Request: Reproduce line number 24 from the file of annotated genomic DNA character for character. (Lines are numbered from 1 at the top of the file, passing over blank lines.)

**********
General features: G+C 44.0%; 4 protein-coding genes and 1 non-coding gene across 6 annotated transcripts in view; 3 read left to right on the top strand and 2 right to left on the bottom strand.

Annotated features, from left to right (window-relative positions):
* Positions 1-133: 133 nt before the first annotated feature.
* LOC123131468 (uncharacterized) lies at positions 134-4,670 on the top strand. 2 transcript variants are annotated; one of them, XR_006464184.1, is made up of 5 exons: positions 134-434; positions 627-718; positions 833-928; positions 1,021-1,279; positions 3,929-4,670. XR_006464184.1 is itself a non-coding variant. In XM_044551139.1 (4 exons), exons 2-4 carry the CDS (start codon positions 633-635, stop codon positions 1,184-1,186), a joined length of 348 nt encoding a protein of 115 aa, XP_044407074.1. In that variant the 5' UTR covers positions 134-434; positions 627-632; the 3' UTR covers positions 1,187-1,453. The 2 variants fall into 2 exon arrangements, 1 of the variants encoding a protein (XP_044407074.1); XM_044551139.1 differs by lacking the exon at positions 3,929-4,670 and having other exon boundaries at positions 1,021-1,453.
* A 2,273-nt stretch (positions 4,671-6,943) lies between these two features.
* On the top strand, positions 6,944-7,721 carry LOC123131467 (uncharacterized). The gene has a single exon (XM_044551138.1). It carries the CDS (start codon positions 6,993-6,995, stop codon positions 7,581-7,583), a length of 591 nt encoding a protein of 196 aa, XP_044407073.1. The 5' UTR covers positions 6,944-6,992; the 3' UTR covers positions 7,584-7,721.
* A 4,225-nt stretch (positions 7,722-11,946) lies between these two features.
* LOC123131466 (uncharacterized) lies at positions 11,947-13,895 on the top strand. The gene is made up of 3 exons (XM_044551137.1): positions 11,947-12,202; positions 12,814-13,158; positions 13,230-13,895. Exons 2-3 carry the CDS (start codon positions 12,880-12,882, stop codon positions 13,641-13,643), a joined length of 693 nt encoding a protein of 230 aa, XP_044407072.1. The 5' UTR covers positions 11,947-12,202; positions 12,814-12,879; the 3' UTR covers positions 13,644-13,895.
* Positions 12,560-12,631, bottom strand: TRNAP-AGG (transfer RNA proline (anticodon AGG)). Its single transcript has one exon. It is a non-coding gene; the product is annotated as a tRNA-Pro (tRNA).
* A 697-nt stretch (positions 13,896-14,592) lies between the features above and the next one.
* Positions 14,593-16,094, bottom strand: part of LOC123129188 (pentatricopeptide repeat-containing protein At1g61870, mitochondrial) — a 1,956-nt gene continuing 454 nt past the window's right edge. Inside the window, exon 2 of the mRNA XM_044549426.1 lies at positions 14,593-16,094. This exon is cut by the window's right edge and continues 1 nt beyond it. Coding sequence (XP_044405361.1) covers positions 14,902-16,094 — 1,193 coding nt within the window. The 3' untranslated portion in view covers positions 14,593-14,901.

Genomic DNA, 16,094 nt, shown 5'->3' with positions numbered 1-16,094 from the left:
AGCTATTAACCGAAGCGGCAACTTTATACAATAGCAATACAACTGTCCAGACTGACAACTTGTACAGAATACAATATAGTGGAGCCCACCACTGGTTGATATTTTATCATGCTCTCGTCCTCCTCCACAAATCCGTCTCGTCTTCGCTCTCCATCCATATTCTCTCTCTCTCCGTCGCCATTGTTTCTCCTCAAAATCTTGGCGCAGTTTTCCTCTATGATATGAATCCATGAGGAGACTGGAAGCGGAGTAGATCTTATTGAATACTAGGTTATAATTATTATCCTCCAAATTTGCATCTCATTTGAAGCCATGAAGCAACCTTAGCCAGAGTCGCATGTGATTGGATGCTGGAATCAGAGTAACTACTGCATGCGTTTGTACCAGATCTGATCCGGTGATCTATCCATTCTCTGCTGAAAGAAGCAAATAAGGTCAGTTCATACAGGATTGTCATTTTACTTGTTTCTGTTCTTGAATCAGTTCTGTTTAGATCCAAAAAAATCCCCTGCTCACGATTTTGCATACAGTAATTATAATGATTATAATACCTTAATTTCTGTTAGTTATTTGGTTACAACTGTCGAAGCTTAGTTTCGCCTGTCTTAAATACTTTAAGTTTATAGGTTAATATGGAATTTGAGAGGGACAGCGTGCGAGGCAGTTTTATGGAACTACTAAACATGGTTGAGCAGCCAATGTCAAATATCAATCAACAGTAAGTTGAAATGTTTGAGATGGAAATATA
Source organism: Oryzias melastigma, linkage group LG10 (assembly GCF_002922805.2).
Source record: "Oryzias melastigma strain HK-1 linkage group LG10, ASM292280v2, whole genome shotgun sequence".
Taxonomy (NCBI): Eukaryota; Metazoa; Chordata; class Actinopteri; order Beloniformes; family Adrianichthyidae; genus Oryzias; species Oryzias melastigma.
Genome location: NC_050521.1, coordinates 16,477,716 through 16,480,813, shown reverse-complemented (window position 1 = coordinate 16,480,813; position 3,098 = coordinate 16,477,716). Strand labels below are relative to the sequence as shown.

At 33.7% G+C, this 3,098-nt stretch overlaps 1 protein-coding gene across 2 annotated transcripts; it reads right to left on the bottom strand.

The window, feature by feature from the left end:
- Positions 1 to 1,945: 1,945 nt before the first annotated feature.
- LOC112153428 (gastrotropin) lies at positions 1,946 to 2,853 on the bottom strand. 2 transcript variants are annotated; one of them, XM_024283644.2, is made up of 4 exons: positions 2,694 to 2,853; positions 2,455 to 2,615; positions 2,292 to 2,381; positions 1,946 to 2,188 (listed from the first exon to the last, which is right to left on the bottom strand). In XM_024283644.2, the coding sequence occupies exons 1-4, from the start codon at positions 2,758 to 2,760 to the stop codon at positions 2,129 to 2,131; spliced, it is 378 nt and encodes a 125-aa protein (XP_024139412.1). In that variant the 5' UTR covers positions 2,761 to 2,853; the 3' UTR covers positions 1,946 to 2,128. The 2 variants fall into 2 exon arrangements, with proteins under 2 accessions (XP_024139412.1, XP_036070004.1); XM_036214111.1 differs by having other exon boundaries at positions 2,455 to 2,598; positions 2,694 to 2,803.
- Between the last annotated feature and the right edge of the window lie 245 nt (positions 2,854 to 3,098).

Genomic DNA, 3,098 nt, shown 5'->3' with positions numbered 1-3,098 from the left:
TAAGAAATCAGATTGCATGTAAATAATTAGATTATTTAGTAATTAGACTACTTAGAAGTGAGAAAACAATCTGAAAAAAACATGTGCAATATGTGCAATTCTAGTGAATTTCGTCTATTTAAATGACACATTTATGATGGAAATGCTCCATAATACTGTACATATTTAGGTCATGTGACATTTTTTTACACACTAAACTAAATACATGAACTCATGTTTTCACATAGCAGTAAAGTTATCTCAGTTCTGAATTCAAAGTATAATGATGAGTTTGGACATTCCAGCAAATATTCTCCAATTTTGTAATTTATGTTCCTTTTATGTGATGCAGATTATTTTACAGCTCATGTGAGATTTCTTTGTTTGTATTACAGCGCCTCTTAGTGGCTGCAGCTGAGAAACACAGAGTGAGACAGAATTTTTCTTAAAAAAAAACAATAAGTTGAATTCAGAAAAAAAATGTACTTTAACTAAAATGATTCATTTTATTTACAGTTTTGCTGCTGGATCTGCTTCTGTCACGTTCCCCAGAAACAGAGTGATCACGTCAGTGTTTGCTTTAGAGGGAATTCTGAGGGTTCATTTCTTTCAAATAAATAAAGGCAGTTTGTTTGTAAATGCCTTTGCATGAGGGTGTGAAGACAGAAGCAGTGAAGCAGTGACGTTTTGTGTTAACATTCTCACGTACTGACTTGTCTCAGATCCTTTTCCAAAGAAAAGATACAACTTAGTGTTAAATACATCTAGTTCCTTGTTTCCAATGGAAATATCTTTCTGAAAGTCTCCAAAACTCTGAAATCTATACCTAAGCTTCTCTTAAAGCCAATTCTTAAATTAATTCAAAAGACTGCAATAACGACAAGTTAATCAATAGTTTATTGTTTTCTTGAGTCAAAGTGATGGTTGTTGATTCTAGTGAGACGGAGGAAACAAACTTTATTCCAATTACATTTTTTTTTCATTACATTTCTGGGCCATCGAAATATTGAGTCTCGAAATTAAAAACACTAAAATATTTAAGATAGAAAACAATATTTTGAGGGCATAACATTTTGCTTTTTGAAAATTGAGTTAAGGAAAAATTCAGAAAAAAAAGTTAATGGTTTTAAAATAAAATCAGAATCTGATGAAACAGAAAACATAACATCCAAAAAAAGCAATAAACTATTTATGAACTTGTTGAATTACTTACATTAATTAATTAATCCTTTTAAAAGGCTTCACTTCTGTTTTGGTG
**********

TAAGAAATCAGATTGCATGTAAATAATTAGATTATTTAGTAATTAGACTACTTAGAAGTGAGAAAACAATCTGAAAAAAACATGTGCAATATGTGCAATTCTAGTGAATTTCGTCTATTTAAATGACACATTTATGATGGAAATGCTCCATAATACTGTACATATTTAGGTCATGTGACATTTTTTTACACACTAAACTAAATACATGAACTCATGTTTTCACATAGCAGTAAAGTTATCTCAGTTCTGAATTCAAAGTATAATGATGAGTTTGGACATTCCAGCAAATATTCTCCAATTTTGTAATTTATGTTCCTTTTATGTGATGCAGATTATTTTACAGCTCATGTGAGATTTCTTTGTTTGTATTACAGCGCCTCTTAGTGGCTGCAGCTGAGAAACACAGAGTGAGACAGAATTTTTCTTAAAAAAAAACAATAAGTTGAATTCAGAAAAAAAATGTACTTTAACTAAAATGATTCATTTTATTTACAGTTTTGCTGCTGGATCTGCTTCTGTCACGTTCCCCAGAAACAGAGTGATCACGTCAGTGTTTGCTTTAGAGGGAATTCTGAGGGTTCATTTCTTTCAAATAAATAAAGGCAGTTTGTTTGTAAATGCCTTTGCATGAGGGTGTGAAGACAGAAGCAGTGAAGCAGTGACGTTTTGTGTTAACATTCTCACGTACTGACTTGTCTCAGATCCTTTTCCAAAGAAAAGATACAACTTAGTGTTAAATACATCTAGTTCCTTGTTTCCAATGGAAATATCTTTCTGAAAGTCTCCAAAACTCTGAAATCTATACCTAAGCTTCTCTTAAAGCCAATTCTTAAATTAATTCAAAAGACTGCAATAACGACAAGTTAATCAATAGTTTATTGTTTTCTTGAGTCAAAGTGATGGTTGTTGATTCTAGTGAGACGGAGGAAACAAACTTTATTCCAATTACATTTTTTTTTCATTACATTTCTGGGCCATCGAAATATTGAGTCTCGAAATTAAAAACACTAAAATATTTAAGATAGAAAACAATATTTTGAGGGCATAACATTTTGCTTTTTGAAAATTGAGTTAAGGAAAAATTCAGAAAAAAAAGTTAATGGTTTTAAAATAAAATCAGAATCTGATGAAACAGAAAACATAACATCCAAAAAAAGCAATAAACTATTTATGAACTTGTTGAATTACTTACATTAATTAATTAATCCTTTTAAAAGGCTTCACTTCTGTTTTGGTG